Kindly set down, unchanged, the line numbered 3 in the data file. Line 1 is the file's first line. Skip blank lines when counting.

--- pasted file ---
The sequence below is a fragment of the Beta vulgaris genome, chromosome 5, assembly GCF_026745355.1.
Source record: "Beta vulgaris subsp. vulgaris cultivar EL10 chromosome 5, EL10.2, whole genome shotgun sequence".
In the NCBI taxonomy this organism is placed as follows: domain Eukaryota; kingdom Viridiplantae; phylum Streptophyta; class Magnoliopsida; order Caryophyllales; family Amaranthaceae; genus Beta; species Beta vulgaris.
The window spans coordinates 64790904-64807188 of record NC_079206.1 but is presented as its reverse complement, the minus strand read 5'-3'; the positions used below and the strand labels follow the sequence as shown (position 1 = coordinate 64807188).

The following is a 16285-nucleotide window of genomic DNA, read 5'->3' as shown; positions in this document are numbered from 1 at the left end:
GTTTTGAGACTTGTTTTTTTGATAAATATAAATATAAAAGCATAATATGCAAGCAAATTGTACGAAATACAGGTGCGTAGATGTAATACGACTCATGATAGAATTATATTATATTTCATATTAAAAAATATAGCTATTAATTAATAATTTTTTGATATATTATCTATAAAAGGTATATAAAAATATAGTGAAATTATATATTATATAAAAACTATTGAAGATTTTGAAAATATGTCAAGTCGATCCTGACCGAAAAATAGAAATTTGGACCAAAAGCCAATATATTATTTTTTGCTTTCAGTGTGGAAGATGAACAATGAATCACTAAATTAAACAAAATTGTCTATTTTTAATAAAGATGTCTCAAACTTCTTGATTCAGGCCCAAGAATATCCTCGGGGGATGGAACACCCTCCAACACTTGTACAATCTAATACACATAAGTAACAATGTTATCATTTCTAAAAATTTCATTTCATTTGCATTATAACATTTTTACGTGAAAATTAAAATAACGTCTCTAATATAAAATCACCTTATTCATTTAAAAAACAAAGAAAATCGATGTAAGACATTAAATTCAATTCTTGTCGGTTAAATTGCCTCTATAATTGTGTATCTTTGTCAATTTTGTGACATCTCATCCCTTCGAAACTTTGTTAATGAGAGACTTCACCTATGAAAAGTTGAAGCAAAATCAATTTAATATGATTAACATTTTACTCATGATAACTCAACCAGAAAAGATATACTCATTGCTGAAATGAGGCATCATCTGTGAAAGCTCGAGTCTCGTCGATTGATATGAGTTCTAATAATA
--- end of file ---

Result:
In the NCBI taxonomy this organism is placed as follows: domain Eukaryota; kingdom Viridiplantae; phylum Streptophyta; class Magnoliopsida; order Caryophyllales; family Amaranthaceae; genus Beta; species Beta vulgaris.